Tokyo Godfathers

Movie Information

In Brief: The Asheville Film Society's "official" Christmas movie is the late Satoshi Kon's animated Tokyo Godfathers (2003) — a variant on Peter B. Kyne's Three Godfathers, the mix of outlaws, Christmas and a baby that had already been filmed six times. (It was also parodied in Bella and Samuel Spewack's 1935 play Boy Meets Girl.) This version brings the story into modern times, sets it in Tokyo and turns the three outlaws into three homeless people — specifically: an aging drunk, a transvestite and a runaway teenage girl. In Kon's take, it is they who take charge of an abandoned baby on Christmas Eve. Apart from the basic — if wildly altered — set-up, Tokyo Godfathers is very much its own film. (Well, with those changes and the location, it couldn't be anything else.) It's still a tale of redemption through association with an infant, but the infant here isn't orphaned and is elevated to something almost mystical. Kon is more interested in the individual stories of his main characters, managing to bring gangsters, gay bars, kidnapping, attempted patricide and illness into the mix in a manner that is startlingly effective and quite touching.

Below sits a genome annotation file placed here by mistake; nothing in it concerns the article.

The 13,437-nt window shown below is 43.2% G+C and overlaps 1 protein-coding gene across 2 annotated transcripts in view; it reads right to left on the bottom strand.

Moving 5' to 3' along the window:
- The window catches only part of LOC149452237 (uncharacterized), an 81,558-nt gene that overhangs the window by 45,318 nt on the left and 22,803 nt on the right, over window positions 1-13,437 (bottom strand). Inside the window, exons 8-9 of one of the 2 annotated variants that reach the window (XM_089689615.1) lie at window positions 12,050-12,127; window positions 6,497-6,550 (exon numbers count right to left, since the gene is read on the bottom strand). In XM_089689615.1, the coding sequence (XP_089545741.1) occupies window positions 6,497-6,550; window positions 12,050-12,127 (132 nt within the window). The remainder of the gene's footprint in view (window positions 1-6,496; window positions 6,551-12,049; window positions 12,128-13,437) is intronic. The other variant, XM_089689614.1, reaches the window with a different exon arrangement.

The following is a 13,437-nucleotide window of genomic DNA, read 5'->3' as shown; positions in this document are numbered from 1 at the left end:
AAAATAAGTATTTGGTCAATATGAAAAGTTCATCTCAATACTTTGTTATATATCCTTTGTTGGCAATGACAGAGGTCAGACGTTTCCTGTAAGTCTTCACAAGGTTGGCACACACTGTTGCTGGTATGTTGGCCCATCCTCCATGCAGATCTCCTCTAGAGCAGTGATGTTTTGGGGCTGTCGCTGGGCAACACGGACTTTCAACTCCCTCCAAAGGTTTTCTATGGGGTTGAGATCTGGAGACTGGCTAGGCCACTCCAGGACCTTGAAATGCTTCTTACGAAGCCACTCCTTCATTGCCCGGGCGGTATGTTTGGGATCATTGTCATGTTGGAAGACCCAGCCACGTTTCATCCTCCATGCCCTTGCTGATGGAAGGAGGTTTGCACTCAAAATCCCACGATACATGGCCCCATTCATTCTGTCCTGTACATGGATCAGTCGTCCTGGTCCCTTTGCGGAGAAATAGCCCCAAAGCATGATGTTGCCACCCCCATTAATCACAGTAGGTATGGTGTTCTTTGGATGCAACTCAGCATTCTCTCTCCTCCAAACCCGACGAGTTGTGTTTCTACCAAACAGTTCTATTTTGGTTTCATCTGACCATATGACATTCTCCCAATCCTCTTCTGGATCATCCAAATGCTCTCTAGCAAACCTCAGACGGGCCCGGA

Genre: Animated Christmas Story
Director: Satoshi Kon (Paprika)
Starring: (Voices of) Toru Emori, Aya Okamoto, Yoshiaka Umegaki, Shozo Iizuka, Seizo Kato
Rated: PG-13

The Asheville Film Society will screen Tokyo Godfathers Tuesday, Dec. 22, at 8 p.m. in Theater Six at The Carolina Asheville, hosted by Xpress movie critic Ken Hanke.

About Ken Hanke
Head film critic for Mountain Xpress from December 2000 until his death in June 2016. Author of books "Ken Russell's Films," "Charlie Chan at the Movies," "A Critical Guide to Horror Film Series," "Tim Burton: An Unauthorized Biography of the Filmmaker."

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